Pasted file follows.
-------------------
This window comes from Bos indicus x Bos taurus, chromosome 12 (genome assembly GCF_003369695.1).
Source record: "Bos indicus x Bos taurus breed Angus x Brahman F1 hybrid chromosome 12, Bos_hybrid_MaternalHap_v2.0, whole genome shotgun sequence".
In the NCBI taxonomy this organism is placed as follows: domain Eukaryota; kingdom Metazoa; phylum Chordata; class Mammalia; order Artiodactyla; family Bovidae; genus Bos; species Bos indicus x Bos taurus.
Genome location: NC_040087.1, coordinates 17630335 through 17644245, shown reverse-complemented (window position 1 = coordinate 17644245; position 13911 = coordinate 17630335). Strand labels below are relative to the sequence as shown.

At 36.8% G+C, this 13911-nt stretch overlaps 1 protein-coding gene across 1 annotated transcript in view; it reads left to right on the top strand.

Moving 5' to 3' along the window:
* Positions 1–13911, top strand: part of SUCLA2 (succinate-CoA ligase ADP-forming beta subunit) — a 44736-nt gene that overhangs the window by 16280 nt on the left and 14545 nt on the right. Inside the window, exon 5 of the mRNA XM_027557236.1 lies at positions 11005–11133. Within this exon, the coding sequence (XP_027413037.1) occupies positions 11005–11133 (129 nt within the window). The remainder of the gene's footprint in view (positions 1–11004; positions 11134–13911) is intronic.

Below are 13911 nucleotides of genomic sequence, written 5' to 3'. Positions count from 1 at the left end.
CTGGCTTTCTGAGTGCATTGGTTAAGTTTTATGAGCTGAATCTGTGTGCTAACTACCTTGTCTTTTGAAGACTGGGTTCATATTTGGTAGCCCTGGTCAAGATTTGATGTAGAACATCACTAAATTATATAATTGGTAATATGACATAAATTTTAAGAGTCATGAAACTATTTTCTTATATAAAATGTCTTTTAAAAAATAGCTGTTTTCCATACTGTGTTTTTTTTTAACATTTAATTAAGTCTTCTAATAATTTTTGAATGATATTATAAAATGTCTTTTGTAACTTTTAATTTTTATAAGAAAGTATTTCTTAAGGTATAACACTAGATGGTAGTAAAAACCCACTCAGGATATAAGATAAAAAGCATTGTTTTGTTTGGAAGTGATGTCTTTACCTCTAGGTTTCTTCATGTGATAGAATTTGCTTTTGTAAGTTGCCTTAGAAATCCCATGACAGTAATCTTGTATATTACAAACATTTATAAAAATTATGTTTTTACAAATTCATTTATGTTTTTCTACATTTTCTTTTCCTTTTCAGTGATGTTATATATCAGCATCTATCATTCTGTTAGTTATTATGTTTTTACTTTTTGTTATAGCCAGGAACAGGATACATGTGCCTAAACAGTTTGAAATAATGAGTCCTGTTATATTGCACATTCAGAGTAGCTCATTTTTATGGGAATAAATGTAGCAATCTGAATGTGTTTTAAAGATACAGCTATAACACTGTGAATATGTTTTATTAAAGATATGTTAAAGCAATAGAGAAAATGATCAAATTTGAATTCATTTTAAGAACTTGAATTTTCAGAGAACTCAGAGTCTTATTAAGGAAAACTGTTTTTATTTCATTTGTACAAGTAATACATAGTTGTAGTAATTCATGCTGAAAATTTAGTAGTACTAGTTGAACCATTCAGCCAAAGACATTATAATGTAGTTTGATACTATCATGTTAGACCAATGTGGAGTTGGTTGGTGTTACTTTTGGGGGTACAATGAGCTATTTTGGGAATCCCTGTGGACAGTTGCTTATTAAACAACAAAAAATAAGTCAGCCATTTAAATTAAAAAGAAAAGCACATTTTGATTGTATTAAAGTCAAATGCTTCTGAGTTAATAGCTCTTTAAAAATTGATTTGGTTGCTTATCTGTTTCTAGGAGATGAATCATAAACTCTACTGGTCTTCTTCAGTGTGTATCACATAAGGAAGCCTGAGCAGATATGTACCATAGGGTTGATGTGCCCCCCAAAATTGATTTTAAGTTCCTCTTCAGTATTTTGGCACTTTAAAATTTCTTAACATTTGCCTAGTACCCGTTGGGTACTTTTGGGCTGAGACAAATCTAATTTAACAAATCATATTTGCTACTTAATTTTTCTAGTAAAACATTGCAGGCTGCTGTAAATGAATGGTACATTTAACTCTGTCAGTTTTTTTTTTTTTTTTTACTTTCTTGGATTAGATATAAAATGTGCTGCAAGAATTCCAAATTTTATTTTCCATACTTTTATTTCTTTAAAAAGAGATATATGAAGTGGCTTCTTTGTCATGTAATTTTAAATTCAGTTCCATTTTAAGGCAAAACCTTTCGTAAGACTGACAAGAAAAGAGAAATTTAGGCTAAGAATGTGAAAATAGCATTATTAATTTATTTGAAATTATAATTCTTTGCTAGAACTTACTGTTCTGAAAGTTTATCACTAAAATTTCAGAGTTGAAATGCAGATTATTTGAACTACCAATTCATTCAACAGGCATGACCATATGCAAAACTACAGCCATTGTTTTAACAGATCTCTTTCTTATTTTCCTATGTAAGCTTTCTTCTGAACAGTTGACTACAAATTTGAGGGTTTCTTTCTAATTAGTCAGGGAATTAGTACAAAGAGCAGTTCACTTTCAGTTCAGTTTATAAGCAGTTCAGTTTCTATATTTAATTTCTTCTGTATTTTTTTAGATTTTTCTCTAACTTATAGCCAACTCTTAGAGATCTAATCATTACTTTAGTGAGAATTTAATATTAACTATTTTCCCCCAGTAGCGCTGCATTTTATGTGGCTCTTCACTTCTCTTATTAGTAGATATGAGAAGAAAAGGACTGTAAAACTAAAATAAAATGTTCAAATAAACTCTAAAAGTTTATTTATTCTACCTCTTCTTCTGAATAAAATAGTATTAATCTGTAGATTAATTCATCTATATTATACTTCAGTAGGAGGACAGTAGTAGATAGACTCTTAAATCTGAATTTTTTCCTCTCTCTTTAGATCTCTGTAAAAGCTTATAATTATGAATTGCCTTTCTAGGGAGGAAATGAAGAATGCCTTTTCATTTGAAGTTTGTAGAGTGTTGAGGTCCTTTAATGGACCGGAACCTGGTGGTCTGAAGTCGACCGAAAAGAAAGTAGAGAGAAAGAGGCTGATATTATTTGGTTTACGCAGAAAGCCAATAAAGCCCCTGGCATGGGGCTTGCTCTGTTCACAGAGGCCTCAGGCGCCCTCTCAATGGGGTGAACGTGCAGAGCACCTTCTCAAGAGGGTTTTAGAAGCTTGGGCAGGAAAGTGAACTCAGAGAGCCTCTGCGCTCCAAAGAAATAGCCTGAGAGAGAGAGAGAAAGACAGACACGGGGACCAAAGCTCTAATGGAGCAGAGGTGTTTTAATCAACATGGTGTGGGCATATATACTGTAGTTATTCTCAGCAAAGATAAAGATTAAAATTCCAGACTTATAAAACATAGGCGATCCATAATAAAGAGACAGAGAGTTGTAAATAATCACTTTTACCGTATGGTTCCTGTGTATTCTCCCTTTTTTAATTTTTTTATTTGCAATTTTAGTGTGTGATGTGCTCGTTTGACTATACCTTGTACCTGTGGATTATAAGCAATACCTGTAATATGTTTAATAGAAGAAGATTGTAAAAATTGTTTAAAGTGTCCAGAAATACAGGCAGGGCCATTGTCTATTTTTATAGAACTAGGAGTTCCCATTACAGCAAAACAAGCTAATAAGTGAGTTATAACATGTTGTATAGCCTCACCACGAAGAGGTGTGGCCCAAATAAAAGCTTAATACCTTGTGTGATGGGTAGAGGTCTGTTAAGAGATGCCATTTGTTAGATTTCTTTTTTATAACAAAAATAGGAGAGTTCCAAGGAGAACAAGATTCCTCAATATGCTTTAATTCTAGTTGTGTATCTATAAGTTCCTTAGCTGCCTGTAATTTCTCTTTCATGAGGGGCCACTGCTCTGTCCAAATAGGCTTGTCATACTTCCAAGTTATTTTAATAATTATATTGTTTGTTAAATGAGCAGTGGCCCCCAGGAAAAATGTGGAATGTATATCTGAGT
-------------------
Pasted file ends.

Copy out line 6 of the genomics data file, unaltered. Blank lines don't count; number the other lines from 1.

Moving 5' to 3' along the window: